And then there are the times when you just need a break

A lot has changed in a short space of time for me.  Starting a new job, getting to know new people and trying to get to grips with a new commute is exhausting.  One of the best aspects of travel for me is taking time out to be able to re-energise, and I believe that one of the best cures for times of mental exhaustion is taking a trip away.

I don’t want to contradict or undermine anything that I have said about travelling without leaving home.  But the ideas that I have shared are a way to try to keep the travel spirit alive in between travelling, and they would never be able to replace travel completely for me.  However many trips of the imagination I take when reading a book, or excursions as a tourist in my home town, there comes a time when a break away from home is what I need.

Short holiday in beautiful Chester

Short holiday in beautiful Chester

It is hard to define what amounts to a break.  Whenever I take holiday from work I always try to make sure that I will actually be doing something, otherwise it feels like a waste.  A lot of the time that will involve taking a series of day trips around the North East and beyond, which certainly can feel like a holiday.

My own personal definition of a short break or a holiday involves staying overnight somewhere away from home.  It doesn’t have to be far, and it doesn’t have to be for a long time.  I live in a fantastic part of the country, where I can reach Yorkshire, the Lake District and the Scottish Borders as easy day trips.  But equally, these destinations are accessible for short weekends away.

Loch Lomond - a bit far for a day trip for me, but a brilliant destination for a short break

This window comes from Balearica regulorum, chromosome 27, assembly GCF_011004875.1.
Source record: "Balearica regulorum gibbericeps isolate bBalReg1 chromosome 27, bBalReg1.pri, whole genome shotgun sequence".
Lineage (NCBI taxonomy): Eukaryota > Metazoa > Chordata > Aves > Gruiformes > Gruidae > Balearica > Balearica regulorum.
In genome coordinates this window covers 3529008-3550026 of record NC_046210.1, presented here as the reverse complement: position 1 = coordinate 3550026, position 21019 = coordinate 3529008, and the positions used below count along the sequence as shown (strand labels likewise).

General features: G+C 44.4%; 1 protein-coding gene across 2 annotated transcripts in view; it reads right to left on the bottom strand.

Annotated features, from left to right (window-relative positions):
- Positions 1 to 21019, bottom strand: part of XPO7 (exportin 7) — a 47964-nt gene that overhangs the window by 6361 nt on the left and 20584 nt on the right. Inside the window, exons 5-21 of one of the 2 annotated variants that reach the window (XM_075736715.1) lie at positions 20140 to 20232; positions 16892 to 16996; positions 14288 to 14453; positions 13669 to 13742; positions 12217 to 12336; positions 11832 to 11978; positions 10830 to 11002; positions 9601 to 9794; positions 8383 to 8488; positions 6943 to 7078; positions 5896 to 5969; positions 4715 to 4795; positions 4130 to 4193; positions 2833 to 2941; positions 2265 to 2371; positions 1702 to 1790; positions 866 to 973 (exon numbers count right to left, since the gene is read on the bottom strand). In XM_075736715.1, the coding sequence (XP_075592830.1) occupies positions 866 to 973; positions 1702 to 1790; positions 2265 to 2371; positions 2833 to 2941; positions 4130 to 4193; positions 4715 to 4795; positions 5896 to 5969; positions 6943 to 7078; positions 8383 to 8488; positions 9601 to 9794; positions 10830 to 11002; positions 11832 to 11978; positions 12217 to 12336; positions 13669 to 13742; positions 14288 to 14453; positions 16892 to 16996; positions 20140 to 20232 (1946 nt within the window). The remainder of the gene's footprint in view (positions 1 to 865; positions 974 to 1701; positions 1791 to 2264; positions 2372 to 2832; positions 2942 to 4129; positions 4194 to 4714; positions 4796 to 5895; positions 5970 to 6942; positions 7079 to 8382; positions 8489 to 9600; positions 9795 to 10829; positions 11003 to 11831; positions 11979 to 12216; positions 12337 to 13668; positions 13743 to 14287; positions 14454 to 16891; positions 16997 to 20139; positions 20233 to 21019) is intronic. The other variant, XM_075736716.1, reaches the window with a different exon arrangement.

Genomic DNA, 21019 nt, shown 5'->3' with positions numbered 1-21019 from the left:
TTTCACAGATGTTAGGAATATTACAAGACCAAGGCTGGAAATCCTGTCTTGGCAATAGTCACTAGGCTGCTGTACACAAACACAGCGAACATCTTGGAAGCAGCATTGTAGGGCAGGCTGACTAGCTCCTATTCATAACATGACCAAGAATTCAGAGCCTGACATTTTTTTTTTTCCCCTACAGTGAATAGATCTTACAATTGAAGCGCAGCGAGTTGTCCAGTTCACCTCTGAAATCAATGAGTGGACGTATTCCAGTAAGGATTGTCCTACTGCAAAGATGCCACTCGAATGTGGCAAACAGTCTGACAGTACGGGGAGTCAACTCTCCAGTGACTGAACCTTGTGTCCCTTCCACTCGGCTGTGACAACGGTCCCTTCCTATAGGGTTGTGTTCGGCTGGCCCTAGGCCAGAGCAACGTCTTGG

Loch Lomond – a bit far for a day trip for me, but a brilliant destination for a short break

And so I am going to Edinburgh.  As a Christmas treat, Jim & I will be going to see The Lion King on tour at the Edinburgh Playhouse.  It will only be for a weekend, but I guarantee that I will come back from that weekend feeling refreshed and re-energised for having some time completely away.  I already feel refreshed for having a definite travel plan.

Up until now, Jim & I haven’t really taken many short weekend breaks, and we tend to focus on the longer holidays in the year.  But I have been reading about the challenge to take 12 trips from Need Another Holiday and I think it sounds like a great idea to help prioritise travel throughout the whole year and avoid getting burnt out between longer holidays.  I may use this as the basis for my 2014 travel plans, as I also think it will be a great challenge to achieve 12 trips on a budget.

London by night - we had a brilliant hotel deal to have a short break in London on a budget

London by night – we had a brilliant hotel deal to have a short break in London on a budget